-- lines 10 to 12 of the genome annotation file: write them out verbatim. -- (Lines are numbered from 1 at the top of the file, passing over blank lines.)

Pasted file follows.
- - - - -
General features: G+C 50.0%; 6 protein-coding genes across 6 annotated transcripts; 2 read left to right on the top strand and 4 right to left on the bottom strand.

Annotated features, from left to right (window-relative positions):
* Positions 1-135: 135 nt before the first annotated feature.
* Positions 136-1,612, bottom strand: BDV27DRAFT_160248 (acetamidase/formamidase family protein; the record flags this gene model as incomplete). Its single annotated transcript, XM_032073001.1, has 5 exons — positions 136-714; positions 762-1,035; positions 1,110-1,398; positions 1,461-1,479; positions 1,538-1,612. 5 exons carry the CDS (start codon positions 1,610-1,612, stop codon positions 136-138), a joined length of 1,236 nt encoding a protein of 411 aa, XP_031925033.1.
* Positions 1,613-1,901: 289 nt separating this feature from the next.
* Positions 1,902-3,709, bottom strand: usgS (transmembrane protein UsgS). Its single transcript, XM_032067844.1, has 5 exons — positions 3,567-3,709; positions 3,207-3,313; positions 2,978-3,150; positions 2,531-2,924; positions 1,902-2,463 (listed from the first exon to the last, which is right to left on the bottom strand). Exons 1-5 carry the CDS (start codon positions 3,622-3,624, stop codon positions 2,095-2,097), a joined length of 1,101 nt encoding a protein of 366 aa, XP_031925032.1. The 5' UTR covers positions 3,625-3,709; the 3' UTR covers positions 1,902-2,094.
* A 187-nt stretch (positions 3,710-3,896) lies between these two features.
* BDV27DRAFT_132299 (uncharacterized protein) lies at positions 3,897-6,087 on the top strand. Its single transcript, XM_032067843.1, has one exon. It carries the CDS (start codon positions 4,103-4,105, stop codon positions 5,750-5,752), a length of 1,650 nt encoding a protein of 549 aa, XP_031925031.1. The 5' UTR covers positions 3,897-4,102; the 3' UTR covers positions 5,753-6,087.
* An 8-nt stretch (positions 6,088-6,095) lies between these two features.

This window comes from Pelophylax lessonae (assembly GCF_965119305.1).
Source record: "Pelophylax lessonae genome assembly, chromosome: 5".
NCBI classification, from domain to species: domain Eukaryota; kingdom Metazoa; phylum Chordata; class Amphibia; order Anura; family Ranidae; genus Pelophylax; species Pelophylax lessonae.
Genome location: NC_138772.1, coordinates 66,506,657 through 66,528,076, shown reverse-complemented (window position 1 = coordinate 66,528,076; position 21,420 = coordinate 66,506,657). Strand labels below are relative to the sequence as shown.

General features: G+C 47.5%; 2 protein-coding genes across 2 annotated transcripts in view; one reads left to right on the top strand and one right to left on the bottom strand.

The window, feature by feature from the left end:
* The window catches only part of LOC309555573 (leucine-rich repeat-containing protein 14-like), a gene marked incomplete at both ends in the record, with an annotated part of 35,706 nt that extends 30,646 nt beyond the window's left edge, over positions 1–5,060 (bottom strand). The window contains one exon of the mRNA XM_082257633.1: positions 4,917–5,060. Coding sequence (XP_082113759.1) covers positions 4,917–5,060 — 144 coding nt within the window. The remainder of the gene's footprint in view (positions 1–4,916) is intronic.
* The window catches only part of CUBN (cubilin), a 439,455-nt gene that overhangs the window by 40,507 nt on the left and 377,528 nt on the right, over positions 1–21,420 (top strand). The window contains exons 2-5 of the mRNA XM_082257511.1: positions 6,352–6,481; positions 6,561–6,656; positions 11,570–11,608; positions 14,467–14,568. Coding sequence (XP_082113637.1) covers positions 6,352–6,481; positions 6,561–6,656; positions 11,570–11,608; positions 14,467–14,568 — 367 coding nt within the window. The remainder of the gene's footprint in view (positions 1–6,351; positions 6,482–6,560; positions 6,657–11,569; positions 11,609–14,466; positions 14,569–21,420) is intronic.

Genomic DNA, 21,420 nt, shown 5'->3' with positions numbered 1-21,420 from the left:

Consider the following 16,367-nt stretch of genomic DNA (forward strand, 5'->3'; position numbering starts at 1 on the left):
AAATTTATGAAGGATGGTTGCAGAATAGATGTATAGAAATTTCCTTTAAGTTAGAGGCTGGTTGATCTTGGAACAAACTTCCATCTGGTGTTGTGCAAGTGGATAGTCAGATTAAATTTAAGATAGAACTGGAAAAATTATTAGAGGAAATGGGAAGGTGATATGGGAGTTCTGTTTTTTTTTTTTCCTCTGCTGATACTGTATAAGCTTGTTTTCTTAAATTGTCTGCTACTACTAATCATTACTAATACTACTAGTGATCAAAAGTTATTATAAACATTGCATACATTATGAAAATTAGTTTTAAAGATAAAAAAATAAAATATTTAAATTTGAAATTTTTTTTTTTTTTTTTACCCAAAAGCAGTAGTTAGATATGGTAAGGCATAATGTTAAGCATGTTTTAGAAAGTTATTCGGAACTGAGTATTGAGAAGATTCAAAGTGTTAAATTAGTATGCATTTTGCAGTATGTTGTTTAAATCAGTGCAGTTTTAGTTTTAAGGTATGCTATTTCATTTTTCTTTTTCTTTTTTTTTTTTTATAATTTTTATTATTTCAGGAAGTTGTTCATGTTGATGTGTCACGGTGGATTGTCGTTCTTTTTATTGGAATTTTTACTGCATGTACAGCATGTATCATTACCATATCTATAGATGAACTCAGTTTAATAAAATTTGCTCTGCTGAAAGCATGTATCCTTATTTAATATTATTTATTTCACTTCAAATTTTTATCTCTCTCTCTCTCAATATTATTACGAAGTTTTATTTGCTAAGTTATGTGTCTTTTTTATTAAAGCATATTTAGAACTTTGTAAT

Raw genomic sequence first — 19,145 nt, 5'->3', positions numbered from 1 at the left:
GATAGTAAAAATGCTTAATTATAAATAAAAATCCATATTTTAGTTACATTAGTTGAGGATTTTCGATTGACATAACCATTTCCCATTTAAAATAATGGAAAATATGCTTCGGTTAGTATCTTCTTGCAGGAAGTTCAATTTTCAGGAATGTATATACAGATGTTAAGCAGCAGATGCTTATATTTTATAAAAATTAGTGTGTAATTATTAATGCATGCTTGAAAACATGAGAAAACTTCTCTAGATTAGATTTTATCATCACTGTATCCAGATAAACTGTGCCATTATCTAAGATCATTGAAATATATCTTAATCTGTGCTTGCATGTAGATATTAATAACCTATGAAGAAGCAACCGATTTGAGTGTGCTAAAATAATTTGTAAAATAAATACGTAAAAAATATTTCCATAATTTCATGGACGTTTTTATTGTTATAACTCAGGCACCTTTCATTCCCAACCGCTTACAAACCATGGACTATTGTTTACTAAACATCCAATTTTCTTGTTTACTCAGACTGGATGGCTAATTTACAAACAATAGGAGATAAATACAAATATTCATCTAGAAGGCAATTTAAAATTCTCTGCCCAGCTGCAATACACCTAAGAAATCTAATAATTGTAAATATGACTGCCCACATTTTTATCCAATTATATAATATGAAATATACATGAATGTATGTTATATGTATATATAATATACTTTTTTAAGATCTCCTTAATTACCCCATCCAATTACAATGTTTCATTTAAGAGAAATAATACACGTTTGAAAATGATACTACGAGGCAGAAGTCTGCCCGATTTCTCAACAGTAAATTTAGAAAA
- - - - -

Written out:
This window comes from Pelophylax lessonae (assembly GCF_965119305.1).
Source record: "Pelophylax lessonae genome assembly, chromosome: 5".
NCBI classification, from domain to species: domain Eukaryota; kingdom Metazoa; phylum Chordata; class Amphibia; order Anura; family Ranidae; genus Pelophylax; species Pelophylax lessonae.